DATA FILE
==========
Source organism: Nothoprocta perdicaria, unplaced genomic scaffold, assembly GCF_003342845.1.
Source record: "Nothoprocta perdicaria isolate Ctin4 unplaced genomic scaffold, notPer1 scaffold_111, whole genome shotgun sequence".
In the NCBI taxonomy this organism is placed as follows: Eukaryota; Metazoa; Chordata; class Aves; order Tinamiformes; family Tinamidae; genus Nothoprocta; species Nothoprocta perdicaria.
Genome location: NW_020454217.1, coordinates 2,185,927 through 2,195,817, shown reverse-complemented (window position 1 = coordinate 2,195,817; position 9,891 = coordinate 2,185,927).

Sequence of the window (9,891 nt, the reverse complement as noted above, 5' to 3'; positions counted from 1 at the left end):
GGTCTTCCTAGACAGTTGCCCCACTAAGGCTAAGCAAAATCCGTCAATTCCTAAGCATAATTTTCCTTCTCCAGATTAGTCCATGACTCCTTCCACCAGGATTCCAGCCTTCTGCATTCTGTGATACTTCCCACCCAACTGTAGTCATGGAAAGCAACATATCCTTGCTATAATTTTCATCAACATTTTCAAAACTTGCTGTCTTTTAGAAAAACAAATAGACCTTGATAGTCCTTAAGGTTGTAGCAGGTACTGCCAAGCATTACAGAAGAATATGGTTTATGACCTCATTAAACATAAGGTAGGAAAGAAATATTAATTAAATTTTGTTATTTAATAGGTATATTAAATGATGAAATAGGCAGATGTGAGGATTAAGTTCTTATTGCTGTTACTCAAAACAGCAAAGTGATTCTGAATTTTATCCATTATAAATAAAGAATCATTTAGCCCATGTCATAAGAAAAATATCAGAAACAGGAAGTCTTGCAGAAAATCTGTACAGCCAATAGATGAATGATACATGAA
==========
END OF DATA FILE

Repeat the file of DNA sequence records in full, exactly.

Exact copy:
Source organism: Nothoprocta perdicaria, unplaced genomic scaffold, assembly GCF_003342845.1.
Source record: "Nothoprocta perdicaria isolate Ctin4 unplaced genomic scaffold, notPer1 scaffold_111, whole genome shotgun sequence".
In the NCBI taxonomy this organism is placed as follows: Eukaryota; Metazoa; Chordata; class Aves; order Tinamiformes; family Tinamidae; genus Nothoprocta; species Nothoprocta perdicaria.
Genome location: NW_020454217.1, coordinates 2,185,927 through 2,195,817, shown reverse-complemented (window position 1 = coordinate 2,195,817; position 9,891 = coordinate 2,185,927).

Sequence of the window (9,891 nt, the reverse complement as noted above, 5' to 3'; positions counted from 1 at the left end):
GGTCTTCCTAGACAGTTGCCCCACTAAGGCTAAGCAAAATCCGTCAATTCCTAAGCATAATTTTCCTTCTCCAGATTAGTCCATGACTCCTTCCACCAGGATTCCAGCCTTCTGCATTCTGTGATACTTCCCACCCAACTGTAGTCATGGAAAGCAACATATCCTTGCTATAATTTTCATCAACATTTTCAAAACTTGCTGTCTTTTAGAAAAACAAATAGACCTTGATAGTCCTTAAGGTTGTAGCAGGTACTGCCAAGCATTACAGAAGAATATGGTTTATGACCTCATTAAACATAAGGTAGGAAAGAAATATTAATTAAATTTTGTTATTTAATAGGTATATTAAATGATGAAATAGGCAGATGTGAGGATTAAGTTCTTATTGCTGTTACTCAAAACAGCAAAGTGATTCTGAATTTTATCCATTATAAATAAAGAATCATTTAGCCCATGTCATAAGAAAAATATCAGAAACAGGAAGTCTTGCAGAAAATCTGTACAGCCAATAGATGAATGATACATGAA